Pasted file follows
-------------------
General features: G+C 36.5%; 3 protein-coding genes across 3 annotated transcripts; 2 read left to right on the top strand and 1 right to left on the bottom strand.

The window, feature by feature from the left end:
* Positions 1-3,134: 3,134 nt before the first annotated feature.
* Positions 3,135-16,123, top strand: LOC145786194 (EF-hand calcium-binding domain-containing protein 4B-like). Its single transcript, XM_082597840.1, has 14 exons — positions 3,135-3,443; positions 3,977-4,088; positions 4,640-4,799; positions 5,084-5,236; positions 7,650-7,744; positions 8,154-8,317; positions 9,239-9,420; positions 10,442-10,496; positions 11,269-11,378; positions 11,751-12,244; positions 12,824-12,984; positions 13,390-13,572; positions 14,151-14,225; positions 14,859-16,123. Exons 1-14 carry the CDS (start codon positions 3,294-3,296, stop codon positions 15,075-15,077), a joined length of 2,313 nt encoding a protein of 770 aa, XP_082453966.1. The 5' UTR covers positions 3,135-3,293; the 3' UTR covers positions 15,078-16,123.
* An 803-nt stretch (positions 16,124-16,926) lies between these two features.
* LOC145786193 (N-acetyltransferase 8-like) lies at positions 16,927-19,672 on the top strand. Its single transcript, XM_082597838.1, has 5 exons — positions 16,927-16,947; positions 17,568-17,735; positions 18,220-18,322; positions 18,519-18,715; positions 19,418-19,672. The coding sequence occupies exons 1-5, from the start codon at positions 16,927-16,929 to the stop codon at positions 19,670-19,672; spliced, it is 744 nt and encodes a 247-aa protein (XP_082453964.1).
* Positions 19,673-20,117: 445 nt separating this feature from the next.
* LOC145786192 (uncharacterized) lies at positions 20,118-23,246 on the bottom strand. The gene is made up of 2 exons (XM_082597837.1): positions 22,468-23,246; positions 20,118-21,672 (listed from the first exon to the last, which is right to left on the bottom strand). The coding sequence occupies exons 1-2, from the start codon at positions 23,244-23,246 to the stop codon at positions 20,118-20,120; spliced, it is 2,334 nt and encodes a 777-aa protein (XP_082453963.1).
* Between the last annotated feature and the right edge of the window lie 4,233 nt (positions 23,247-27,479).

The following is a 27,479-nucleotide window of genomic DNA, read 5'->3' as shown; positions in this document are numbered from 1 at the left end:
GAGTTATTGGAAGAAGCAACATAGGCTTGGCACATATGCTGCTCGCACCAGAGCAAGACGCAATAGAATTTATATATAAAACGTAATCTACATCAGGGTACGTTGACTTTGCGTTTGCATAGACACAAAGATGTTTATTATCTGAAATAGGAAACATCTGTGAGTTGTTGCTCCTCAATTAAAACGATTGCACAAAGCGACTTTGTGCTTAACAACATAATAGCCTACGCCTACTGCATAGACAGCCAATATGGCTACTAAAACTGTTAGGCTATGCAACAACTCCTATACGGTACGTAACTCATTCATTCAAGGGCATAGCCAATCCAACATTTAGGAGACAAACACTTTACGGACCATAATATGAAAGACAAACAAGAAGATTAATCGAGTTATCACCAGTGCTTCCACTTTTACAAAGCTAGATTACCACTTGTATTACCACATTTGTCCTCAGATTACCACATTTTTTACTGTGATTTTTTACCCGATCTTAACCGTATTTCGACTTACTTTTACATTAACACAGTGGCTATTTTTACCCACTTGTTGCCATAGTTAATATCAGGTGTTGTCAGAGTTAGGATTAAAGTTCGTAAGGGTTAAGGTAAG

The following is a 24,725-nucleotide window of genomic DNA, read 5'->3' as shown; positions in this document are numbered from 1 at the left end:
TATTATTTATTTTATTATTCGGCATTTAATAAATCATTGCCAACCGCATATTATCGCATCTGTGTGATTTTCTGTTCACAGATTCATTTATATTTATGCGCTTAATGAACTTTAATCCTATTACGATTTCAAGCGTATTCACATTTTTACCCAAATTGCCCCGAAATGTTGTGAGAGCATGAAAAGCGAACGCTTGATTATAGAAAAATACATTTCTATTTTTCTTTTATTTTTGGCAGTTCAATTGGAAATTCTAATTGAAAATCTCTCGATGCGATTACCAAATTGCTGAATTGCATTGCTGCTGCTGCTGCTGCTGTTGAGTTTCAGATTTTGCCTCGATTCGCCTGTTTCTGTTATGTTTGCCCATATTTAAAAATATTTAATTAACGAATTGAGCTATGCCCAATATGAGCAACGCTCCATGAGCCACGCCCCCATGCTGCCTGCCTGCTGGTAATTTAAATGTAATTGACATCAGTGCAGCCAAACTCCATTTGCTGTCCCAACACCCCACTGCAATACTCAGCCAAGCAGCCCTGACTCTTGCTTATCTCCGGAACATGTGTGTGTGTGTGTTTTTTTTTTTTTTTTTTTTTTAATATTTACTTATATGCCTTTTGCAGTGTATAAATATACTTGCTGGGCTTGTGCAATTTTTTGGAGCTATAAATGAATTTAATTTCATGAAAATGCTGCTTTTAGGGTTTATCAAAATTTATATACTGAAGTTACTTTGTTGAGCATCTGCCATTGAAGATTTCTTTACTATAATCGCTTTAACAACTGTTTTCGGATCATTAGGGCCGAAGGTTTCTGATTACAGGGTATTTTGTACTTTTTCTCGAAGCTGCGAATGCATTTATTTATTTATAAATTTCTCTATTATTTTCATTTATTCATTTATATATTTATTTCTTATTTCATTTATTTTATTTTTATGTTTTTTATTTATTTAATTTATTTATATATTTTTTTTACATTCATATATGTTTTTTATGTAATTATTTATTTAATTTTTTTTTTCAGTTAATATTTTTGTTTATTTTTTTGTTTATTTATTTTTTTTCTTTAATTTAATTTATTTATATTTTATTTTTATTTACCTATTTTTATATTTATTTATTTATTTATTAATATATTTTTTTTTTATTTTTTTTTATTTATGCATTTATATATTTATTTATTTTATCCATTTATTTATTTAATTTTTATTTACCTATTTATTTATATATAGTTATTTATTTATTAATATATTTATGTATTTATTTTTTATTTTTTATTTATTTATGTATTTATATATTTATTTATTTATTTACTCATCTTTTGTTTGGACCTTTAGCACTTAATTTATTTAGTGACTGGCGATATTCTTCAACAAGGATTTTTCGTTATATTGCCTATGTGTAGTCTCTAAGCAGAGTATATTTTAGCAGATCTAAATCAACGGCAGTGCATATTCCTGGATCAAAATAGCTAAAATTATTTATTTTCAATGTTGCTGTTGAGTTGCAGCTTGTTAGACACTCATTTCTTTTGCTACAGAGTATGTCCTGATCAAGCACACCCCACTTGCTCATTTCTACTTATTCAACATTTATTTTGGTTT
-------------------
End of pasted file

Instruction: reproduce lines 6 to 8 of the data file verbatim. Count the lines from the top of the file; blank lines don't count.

* LOC145786193 (N-acetyltransferase 8-like) lies at positions 16,927-19,672 on the top strand. Its single transcript, XM_082597838.1, has 5 exons — positions 16,927-16,947; positions 17,568-17,735; positions 18,220-18,322; positions 18,519-18,715; positions 19,418-19,672. The coding sequence occupies exons 1-5, from the start codon at positions 16,927-16,929 to the stop codon at positions 19,670-19,672; spliced, it is 744 nt and encodes a 247-aa protein (XP_082453964.1).
* Positions 19,673-20,117: 445 nt separating this feature from the next.
* LOC145786192 (uncharacterized) lies at positions 20,118-23,246 on the bottom strand. The gene is made up of 2 exons (XM_082597837.1): positions 22,468-23,246; positions 20,118-21,672 (listed from the first exon to the last, which is right to left on the bottom strand). The coding sequence occupies exons 1-2, from the start codon at positions 23,244-23,246 to the stop codon at positions 20,118-20,120; spliced, it is 2,334 nt and encodes a 777-aa protein (XP_082453963.1).